<JamesMunns[m]> Ralph[m]: wires are just antennas :)
<Ralph[m]> i had found this esp-rs PR:
<Ralph[m]> i've already set this to 31 (the max. possible as it's a 5-bit register), so this _should_ account for clock stretch...?
<diondokter[m]> Ralph[m]: Signal isn't great, but I think normally this should be good enough to work
<JamesMunns[m]> yeah, that looks like a read from 0x29 to me, but it is NAKd
<diondokter[m]> In any case, I just released a new version of sequential-storage!
<diondokter[m]> And this time it's not any release, I decided to make it the 1.0 release :D
<JamesMunns[m]> Ah, use 0x28 not 0x29 for addr
<Ralph[m]> JamesMunns[m]: i'm getting a `AckCheckFailed` (just realised i didn't mention this in my initial post... got thrown off when i realised that pasting images in matrix pastes them directly rather than embedded in a message, so i was in a hurry to get the message out to let you know what the random picture was about^^)
<JamesMunns[m]> the adafruit board pulls the addr line low by default
<JamesMunns[m]> Ralph[m]: try switching the address to 0x28 if your driver lets you, or pull the "ADR" pin to 3.3v.
<JamesMunns[m]> (like, dead short to 3.3v, not with a resistor, there's already a 10k pulldown on the line)
<Ralph[m]> oh! damnit, i had switched that (in software) on the STM32 test but not on the ESP32 test 😬 (though i think i've tried it there before and it didn't work - but then i also hadn't increased the timeout yet IIRC).
<Ralph[m]> i'm getting responses now!
<Ralph[m]> i just tested again without the added pull ups and it still looks fine:
<JamesMunns[m]> your breakout board already has 10k pullups on them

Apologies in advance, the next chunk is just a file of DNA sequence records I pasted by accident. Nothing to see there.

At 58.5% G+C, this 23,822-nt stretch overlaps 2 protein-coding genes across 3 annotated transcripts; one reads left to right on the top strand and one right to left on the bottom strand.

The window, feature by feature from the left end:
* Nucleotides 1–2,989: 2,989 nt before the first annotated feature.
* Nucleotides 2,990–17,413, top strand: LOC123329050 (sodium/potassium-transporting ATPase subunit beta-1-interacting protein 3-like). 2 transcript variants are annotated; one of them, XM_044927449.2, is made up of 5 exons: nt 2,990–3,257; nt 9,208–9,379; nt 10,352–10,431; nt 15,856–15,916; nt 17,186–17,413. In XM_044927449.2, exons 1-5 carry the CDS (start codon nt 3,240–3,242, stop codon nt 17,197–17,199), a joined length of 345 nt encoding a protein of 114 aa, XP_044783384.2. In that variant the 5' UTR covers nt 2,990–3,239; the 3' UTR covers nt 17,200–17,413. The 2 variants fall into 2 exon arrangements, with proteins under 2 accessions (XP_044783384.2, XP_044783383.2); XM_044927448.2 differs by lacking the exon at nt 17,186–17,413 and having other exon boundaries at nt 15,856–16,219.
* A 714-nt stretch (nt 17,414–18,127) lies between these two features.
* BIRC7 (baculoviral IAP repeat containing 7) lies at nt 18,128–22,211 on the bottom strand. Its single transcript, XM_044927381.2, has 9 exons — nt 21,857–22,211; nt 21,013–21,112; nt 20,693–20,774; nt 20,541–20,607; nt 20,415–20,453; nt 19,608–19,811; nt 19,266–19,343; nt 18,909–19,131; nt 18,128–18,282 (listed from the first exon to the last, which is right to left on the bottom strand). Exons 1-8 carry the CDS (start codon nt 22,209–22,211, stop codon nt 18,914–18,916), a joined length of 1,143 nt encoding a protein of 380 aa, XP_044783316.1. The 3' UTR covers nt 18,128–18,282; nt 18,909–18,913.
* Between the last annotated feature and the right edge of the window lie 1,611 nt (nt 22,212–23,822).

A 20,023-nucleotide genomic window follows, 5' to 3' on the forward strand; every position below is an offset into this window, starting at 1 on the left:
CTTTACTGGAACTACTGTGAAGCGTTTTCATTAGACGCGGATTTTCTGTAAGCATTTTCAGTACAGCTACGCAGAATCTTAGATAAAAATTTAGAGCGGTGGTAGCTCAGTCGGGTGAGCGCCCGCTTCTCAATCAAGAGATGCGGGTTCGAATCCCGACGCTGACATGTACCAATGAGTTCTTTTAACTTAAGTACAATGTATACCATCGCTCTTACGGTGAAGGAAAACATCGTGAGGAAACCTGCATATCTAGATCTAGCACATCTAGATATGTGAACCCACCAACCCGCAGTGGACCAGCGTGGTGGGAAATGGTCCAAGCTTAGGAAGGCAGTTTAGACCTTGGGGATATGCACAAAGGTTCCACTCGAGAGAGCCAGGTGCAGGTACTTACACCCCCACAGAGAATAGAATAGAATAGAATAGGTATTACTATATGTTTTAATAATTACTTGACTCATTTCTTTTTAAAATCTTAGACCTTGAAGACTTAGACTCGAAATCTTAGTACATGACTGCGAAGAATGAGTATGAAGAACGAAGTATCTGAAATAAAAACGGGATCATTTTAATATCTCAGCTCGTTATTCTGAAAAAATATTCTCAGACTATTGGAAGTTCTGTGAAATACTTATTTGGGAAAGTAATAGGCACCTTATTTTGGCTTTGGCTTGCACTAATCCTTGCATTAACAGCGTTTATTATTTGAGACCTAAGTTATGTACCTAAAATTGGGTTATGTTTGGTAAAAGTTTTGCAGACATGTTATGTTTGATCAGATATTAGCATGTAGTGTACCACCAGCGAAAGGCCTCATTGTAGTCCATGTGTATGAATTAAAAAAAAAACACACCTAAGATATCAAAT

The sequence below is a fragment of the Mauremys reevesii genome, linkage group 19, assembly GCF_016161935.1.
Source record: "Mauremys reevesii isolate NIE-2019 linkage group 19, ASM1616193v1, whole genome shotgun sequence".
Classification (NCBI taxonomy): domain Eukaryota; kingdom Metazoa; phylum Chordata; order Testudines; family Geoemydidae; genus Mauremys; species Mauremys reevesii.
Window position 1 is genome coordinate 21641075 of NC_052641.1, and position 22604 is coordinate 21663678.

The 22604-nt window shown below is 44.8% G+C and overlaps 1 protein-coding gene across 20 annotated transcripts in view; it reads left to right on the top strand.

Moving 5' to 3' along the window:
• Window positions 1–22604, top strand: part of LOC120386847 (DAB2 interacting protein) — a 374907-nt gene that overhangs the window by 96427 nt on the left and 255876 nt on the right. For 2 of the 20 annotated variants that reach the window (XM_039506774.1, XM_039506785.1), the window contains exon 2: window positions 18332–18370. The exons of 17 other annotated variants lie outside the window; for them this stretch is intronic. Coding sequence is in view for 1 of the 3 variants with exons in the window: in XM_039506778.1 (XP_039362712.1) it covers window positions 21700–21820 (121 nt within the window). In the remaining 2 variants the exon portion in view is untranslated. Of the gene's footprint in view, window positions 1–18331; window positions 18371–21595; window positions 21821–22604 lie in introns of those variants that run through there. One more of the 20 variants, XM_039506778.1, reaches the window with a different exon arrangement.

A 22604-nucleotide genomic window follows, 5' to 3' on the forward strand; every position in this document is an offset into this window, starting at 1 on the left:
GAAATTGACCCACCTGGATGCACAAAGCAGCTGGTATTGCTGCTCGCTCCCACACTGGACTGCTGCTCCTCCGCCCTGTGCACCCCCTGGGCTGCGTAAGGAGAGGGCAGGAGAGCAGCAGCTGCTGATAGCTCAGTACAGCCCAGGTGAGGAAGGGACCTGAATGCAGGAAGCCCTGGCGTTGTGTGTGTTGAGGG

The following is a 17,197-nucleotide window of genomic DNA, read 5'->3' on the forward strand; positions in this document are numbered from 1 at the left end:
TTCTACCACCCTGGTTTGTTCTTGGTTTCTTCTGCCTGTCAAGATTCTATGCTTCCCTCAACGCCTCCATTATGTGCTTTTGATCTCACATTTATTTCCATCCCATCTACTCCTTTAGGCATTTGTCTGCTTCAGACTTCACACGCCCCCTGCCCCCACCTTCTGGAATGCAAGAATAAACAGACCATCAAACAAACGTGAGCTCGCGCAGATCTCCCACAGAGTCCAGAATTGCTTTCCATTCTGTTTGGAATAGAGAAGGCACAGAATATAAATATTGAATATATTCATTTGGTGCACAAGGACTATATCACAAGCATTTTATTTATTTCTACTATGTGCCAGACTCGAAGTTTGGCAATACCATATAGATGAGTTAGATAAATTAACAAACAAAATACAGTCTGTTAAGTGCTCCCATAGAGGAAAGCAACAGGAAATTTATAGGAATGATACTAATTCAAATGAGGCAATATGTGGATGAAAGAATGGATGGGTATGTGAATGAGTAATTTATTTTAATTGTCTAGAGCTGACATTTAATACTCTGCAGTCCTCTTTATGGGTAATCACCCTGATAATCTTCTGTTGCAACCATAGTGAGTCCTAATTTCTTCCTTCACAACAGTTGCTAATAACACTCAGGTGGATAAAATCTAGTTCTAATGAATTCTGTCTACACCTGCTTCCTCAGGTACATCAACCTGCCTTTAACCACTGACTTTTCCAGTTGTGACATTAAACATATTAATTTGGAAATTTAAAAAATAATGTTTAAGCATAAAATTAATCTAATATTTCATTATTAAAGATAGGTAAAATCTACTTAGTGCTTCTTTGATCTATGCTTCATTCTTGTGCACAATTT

<Ralph[m]> thanks everyone for helping out, much appreciated!
<Ralph[m]> so, in short, to get the BNO055 working with ESP32 (and possibly others): the main trick is to increase the timeout value. and then of course to use the correct I2C address in the process 😅
<JamesMunns[m]> so when you added 10k externally you made the total pullups 5k, which is also a reasonable number :)
<Ralph[m]> when i start the application (i.e. reboot the microcontroller) it crashes on the first attempt (AckCheckFailed which i just unwrap, triggering esp-backtrace in this case) and then it works on the second attempt. no clue why, but it's good enough for me
<JamesMunns[m]> check the datasheet, the sensor might have a "don't talk to me for xx milliseconds after boot" rule
<Ralph[m]> JamesMunns[m]: ah, i was looking for that but couldn't find it on their page!
<JamesMunns[m]> Ralph[m]: for any adafruit board:... (full message at <>)
<Ralph[m]> JamesMunns[m]: thanks for the tip! yes, it indeed lists a "start-up time (From Off to configuration mode)" of ~400ms and a "POR time (From Reset to Config mode)" of ~650ms
<Ralph[m]> so that's then probably it and my ESP32 is just faster in starting to talk to it than my STM32 👍️ (which makes sense, seeing the 160MHz vs. 84MHz clock speed?)